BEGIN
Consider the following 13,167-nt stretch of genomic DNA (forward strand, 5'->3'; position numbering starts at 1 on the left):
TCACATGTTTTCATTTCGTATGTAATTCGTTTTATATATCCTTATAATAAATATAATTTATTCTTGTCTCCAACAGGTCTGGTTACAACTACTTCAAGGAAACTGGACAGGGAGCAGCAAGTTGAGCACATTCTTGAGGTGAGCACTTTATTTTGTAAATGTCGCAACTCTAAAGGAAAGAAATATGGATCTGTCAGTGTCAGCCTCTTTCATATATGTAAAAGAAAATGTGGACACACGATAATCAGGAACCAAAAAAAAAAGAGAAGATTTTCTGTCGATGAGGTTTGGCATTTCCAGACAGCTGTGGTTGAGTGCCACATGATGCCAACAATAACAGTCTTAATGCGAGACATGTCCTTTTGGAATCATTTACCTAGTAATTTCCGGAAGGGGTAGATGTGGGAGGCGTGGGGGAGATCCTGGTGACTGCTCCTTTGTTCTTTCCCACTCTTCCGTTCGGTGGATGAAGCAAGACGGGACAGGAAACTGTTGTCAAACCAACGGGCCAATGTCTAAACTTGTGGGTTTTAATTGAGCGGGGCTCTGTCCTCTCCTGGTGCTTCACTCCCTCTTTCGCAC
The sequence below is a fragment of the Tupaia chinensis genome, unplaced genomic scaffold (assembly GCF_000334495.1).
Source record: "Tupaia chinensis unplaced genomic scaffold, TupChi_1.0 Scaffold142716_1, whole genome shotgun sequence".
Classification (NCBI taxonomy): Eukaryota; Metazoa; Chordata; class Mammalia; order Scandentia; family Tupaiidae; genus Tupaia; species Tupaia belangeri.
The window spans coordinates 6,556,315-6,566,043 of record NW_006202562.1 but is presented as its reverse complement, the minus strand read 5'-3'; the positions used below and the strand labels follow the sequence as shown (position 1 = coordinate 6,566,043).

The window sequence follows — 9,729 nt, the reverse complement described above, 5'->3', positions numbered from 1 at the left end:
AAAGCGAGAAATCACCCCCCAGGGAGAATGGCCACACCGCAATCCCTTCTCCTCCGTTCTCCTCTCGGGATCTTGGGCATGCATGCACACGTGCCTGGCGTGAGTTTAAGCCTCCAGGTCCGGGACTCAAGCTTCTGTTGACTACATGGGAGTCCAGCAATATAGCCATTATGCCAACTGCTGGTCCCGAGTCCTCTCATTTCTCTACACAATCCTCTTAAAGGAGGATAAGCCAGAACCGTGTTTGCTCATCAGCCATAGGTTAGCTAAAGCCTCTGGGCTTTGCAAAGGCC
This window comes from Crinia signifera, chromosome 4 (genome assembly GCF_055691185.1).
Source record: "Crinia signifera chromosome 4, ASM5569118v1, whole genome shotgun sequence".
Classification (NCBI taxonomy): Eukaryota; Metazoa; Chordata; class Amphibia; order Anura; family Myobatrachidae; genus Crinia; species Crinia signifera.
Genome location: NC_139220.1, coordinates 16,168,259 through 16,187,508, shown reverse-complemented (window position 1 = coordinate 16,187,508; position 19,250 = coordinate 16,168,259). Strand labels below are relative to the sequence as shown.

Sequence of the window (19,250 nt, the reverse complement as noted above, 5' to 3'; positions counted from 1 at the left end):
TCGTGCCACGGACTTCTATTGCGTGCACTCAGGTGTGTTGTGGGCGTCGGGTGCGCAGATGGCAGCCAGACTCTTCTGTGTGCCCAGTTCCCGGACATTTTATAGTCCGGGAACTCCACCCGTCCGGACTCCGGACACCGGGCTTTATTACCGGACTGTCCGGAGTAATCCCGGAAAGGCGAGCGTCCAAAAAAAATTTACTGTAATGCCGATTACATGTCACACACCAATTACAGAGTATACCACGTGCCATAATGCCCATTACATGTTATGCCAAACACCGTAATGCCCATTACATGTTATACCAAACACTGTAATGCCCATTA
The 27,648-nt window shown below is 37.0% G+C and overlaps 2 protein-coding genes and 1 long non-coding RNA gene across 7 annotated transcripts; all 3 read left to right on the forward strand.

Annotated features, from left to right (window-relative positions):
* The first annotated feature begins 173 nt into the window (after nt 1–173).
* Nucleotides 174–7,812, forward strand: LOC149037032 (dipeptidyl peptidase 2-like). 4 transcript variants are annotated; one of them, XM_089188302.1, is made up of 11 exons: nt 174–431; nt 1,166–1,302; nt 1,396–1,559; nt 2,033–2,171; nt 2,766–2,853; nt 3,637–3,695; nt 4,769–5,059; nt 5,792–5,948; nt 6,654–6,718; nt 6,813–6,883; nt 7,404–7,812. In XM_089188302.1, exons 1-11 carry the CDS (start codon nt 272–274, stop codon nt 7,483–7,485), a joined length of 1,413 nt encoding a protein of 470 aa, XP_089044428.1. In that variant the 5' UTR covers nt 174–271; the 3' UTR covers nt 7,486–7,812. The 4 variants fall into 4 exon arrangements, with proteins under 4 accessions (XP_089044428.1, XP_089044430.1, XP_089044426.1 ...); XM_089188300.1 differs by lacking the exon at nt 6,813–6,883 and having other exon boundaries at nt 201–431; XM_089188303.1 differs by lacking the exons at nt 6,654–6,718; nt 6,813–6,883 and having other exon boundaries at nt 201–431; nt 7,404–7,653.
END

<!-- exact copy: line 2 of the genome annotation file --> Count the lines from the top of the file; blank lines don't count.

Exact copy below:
TCACATGTTTTCATTTCGTATGTAATTCGTTTTATATATCCTTATAATAAATATAATTTATTCTTGTCTCCAACAGGTCTGGTTACAACTACTTCAAGGAAACTGGACAGGGAGCAGCAAGTTGAGCACATTCTTGAGGTGAGCACTTTATTTTGTAAATGTCGCAACTCTAAAGGAAAGAAATATGGATCTGTCAGTGTCAGCCTCTTTCATATATGTAAAAGAAAATGTGGACACACGATAATCAGGAACCAAAAAAAAAAGAGAAGATTTTCTGTCGATGAGGTTTGGCATTTCCAGACAGCTGTGGTTGAGTGCCACATGATGCCAACAATAACAGTCTTAATGCGAGACATGTCCTTTTGGAATCATTTACCTAGTAATTTCCGGAAGGGGTAGATGTGGGAGGCGTGGGGGAGATCCTGGTGACTGCTCCTTTGTTCTTTCCCACTCTTCCGTTCGGTGGATGAAGCAAGACGGGACAGGAAACTGTTGTCAAACCAACGGGCCAATGTCTAAACTTGTGGGTTTTAATTGAGCGGGGCTCTGTCCTCTCCTGGTGCTTCACTCCCTCTTTCGCAC